|Troubled Waters in Oil Industry|
|Subject||Cartels and Mergers|
|Key Words||Costs, Emploment, Merger, Producers, OPEC, Output, Prices, Regulators|
Exxon Corp. and Mobil Corp. are considering merging to create the biggest oil company in the world. The rationale is to reduce costs. In spite of new technology which has decreased the costs of extracting oil, and reducing employment and exploration, costs are still too high. A merger would enable duplicate staff to be released. Also, aggressive Mobil, which has significant reserves, would complement conservative Exxon, which is financially sound.
Cost reduction is necessary due to low oil prices. U.S. oil producers need to receive $12 to $15 a barrel in order to break even, and oil prices are now under $12 a barrel. The Organization of Petroleum Exporting Countries (OPEC), whose members produce 40 percent of the world's oil, have been unable to agree on production cutbacks to force price up. They are concerned that non-OPEC producers like Russia would simply increase output. Perhaps they also realize that high prices would only keep high-cost producers, such as those in the U.S., in business.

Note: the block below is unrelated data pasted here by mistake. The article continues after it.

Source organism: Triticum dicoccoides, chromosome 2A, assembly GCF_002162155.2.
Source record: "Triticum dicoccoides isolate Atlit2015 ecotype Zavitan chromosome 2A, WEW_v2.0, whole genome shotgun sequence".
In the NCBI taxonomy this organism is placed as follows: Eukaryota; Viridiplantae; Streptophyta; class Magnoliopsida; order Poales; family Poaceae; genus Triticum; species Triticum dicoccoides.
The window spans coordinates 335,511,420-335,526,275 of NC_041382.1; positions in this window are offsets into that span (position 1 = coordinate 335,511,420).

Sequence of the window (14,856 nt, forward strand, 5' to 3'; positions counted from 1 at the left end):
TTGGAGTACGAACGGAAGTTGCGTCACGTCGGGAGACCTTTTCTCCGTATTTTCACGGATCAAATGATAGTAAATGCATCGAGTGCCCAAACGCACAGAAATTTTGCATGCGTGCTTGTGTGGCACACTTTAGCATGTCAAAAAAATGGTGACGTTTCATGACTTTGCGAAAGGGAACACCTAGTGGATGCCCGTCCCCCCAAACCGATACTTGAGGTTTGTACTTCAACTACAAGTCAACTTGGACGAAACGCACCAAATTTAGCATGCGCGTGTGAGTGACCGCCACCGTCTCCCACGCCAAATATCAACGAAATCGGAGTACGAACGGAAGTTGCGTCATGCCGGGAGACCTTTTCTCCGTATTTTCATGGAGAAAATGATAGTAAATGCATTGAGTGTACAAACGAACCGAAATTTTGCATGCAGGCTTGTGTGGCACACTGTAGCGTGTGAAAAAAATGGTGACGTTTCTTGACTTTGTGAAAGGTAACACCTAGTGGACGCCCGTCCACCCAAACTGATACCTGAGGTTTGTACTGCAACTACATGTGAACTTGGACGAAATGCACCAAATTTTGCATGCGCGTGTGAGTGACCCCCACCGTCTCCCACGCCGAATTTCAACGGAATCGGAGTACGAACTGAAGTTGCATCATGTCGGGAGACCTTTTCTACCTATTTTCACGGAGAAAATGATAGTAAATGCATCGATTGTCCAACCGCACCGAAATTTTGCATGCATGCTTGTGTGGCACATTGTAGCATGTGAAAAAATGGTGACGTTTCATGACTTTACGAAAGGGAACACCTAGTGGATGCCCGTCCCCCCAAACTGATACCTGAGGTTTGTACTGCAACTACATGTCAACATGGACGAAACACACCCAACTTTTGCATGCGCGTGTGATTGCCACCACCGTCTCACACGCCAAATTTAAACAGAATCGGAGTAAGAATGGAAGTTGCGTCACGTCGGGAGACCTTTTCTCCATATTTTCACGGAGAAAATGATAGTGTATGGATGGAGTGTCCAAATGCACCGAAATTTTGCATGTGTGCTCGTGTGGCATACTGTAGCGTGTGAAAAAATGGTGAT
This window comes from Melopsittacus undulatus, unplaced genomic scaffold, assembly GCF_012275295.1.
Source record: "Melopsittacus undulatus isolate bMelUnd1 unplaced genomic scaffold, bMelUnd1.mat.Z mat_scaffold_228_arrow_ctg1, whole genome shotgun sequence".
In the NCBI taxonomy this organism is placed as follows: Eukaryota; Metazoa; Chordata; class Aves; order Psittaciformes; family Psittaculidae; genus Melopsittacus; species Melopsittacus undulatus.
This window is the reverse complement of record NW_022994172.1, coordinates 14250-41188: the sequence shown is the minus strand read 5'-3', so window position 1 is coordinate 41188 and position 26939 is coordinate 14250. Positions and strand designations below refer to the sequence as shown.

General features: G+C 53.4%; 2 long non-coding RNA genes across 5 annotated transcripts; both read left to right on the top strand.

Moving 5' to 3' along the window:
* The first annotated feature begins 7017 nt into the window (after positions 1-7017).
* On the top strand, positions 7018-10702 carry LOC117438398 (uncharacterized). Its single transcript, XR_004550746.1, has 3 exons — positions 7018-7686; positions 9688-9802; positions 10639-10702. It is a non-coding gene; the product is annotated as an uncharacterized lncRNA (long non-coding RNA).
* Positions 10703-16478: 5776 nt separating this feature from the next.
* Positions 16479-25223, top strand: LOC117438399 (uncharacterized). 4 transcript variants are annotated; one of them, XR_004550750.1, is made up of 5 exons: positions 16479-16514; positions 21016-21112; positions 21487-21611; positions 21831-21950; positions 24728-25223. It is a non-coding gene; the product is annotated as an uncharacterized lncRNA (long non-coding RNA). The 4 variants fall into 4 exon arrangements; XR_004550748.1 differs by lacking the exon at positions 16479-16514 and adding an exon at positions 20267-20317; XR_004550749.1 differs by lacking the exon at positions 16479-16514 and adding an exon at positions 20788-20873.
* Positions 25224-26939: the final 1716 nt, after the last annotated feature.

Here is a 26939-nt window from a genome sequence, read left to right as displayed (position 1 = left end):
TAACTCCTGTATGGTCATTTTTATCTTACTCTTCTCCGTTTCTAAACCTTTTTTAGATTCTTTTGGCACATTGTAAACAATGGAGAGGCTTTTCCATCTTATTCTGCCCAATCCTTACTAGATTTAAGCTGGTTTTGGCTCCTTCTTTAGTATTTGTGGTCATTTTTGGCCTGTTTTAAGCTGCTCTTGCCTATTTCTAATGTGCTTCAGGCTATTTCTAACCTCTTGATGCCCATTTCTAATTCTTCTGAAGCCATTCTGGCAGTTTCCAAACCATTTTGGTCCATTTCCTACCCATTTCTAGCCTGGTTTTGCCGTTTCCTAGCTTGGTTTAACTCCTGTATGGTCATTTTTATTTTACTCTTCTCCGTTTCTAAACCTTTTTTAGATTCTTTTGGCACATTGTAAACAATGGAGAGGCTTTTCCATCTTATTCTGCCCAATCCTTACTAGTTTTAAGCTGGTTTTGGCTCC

One disadvantage of the merger is that the two firms have different cultures. Also the merger would undoubtedly attract the attention of regulators - Exxon and Mobil were created when Standard Oil was broken up in 1911.
(Updated January 1, 1999)
|Source||Wall Street Journal, "Sinking oil prices prompt merger talks among giants", St. Petersburg Times, November 28, 1998.|
Return to the Oligopoly Index
©1998 South-Western College Publishing. All Rights Reserved webmaster | DISCLAIMER